Thursday, 12 January 2012

"It's Your own Fault": Chasing Aphrodite on the Significance of the Weiss Investigation for Militant US Coineyism

The "Chasing Aphrodite" blog has some details of the allegations against Arnold-Peter C. Weiss in relation to transactions involving two Greek coins from Sicily. After noting that the investigation was in its early stages, the blog authors surmise that "given Weiss’ prominence in the numismatic community" (the former treasurer of the American Numismatic Society, chairman of the board at Rhode Island School of Design’s art museum and on the collecting committee of the Harvard Arts Museums), the case:
bears some early similarities to the criminal case against Fred Schultz, the head of the national antiquities dealers association, who was convicted in 2002 of knowingly trafficking in looted antiquities from Egypt. The Schultz case proved a watershed in the art world, underscoring the fact that trafficking in looted antiquities was a violation of American law.

The blog's authors also note the "on-going battles over whether coins should be included in bilateral agreements between the US and foreign nations aimed at preventing the traffic in looted antiquities" and suggest that if brought to court, this case could potentially have a profound effect on the US discussions on this topic. As they note:

Numismatists have long argued that coins should be exempted from import restrictions. As the American Numismatic Society states on its website, “…Because most coins in private collections have been traded and held without any provenance, it is unreasonable to assume that a coin is stolen, illegally exported, or illegally imported merely because the holder cannot establish a chain of custody beyond receipt from a reputable source.” That position may be more difficult to maintain in the face of a criminal case against Weiss, who was treasurer of the ANS from 2005 – 2009.

There is as yet no mention of this series of events in the "News" section of the Ancient Coin Collectors' Guild website, which is a bit odd, isn't it? Certainly, given the intransigence of the ancient coin collecting (scil. dealing) community led by lobbyists employed by the PNG, IAPN and ACCG to attempts to clean up the US numismatic and antiquities market, and their blatant and damaging opposition to US policies on the matter (including an attempt to sue their own government), a high profile arrest or two were on the cards. I guess collectors will be left waiting to know whether there will be any more, and who is next. Who could be on the watch list?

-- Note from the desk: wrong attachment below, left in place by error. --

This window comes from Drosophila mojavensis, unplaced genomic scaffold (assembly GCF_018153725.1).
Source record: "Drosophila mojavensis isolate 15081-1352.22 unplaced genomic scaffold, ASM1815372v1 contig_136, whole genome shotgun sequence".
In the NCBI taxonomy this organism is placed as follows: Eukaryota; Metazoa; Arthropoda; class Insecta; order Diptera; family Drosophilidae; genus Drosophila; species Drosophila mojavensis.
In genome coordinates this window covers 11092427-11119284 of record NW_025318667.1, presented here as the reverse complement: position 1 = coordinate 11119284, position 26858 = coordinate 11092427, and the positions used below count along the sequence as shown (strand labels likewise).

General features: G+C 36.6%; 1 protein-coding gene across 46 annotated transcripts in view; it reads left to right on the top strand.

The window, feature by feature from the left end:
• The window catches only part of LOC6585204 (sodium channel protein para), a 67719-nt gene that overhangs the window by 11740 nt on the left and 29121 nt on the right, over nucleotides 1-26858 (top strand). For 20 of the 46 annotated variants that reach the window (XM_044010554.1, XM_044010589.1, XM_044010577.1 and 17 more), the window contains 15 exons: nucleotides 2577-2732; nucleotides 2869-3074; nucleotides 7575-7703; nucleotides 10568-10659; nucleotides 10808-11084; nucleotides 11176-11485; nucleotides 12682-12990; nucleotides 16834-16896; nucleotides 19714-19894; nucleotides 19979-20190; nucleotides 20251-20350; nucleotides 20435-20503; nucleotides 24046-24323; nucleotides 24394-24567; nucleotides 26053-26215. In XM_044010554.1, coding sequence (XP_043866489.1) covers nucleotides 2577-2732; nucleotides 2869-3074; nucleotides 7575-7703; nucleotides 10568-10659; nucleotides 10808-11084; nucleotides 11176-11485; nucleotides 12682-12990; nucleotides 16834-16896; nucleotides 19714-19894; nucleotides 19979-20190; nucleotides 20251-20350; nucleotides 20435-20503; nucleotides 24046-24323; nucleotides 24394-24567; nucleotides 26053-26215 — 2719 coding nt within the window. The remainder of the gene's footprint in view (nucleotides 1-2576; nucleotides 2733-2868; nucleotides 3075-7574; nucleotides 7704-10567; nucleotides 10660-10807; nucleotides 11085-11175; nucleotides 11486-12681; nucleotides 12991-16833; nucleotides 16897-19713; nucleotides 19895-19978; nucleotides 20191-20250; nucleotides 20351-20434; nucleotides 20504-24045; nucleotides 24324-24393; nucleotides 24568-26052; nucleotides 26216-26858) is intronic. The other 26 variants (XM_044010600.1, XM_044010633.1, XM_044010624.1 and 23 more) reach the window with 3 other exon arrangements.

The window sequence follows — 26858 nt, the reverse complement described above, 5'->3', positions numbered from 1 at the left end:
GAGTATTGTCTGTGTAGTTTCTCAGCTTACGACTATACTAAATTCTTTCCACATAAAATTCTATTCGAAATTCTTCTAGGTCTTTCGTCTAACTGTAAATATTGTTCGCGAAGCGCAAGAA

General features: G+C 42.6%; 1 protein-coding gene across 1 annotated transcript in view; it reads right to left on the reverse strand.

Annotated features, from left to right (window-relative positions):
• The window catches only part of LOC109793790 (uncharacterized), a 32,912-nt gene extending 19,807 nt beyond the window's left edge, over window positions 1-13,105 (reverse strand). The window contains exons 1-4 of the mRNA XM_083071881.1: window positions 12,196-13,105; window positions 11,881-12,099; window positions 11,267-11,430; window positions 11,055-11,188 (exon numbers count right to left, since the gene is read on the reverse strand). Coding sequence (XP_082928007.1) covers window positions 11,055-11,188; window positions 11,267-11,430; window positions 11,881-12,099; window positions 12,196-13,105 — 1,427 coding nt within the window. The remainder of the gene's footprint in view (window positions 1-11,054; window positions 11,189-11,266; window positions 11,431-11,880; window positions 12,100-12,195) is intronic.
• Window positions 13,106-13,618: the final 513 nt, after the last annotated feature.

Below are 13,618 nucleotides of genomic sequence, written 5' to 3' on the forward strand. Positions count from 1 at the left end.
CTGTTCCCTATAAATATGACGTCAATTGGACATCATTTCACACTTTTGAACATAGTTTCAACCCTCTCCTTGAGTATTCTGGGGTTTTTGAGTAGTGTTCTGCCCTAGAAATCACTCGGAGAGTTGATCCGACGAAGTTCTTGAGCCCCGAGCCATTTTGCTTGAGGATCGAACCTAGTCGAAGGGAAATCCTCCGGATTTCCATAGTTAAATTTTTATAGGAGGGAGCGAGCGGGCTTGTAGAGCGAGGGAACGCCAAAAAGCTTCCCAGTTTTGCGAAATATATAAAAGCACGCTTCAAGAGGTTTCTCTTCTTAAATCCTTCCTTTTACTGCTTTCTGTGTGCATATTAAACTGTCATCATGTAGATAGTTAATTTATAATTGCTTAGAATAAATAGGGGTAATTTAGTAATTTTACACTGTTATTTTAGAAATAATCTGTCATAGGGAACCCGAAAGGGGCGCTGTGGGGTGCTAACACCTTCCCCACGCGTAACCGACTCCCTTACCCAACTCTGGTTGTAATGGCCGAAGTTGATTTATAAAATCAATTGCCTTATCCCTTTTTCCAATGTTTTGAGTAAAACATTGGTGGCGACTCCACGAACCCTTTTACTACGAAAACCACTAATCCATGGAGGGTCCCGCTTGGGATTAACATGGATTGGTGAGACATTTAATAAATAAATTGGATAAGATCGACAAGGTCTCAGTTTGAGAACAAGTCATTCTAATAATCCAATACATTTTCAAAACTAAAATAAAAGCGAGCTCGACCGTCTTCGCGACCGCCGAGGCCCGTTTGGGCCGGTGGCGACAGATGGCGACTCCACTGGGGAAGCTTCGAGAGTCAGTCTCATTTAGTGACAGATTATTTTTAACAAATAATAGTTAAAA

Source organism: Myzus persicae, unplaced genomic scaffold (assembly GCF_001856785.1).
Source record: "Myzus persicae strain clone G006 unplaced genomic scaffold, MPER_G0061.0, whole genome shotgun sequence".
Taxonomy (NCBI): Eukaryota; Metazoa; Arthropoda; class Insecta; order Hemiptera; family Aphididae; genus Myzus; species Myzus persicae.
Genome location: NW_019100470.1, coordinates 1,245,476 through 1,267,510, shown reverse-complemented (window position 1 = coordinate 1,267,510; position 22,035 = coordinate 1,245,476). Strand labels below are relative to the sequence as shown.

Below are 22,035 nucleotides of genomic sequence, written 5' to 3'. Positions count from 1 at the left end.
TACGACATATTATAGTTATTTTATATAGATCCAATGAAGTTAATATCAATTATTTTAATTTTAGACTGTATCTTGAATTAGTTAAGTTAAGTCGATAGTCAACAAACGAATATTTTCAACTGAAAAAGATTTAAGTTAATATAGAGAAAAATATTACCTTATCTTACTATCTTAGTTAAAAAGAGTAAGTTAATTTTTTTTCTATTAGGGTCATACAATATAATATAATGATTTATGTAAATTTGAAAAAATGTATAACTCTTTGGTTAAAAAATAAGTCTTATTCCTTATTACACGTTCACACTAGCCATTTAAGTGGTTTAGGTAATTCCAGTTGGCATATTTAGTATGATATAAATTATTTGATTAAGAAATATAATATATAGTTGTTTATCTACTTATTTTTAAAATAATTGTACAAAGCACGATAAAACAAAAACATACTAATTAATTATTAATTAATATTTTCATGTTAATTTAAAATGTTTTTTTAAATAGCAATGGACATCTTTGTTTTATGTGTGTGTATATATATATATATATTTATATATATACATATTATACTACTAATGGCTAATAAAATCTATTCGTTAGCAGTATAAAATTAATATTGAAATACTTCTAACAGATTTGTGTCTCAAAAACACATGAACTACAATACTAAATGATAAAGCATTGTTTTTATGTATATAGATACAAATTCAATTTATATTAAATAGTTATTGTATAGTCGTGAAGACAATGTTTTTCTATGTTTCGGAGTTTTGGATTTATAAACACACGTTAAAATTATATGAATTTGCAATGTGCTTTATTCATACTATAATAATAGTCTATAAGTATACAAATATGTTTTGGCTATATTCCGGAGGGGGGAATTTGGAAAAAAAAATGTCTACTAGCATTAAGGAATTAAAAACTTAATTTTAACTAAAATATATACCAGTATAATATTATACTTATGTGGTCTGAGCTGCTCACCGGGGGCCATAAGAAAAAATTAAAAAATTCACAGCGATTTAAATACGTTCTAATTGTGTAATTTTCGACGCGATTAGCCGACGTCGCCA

There is an interesting coincidence in the timing of this event. As all coineys will know, midnight of January 3rd was the deadline on the website for the final public comments to existing laws on import controls on unlawfully exported artefacts from Cyprus (including coins like those many of the people expressing their objections themselves collect). I suppose conspiracy theorists might wonder whether there was a connection between this and the rather late intervention of Federal law enforcement authorities in this matter - also on 3rd January (but at two in the afternoon, rather late for the news to reach all those planning to voice their support for the import of unlawfully exported coins on the last day). Could there have been an ulterior motive for the delaying of the intervention? That might give some coiney conspiracy theorists pause for thought, I guess.

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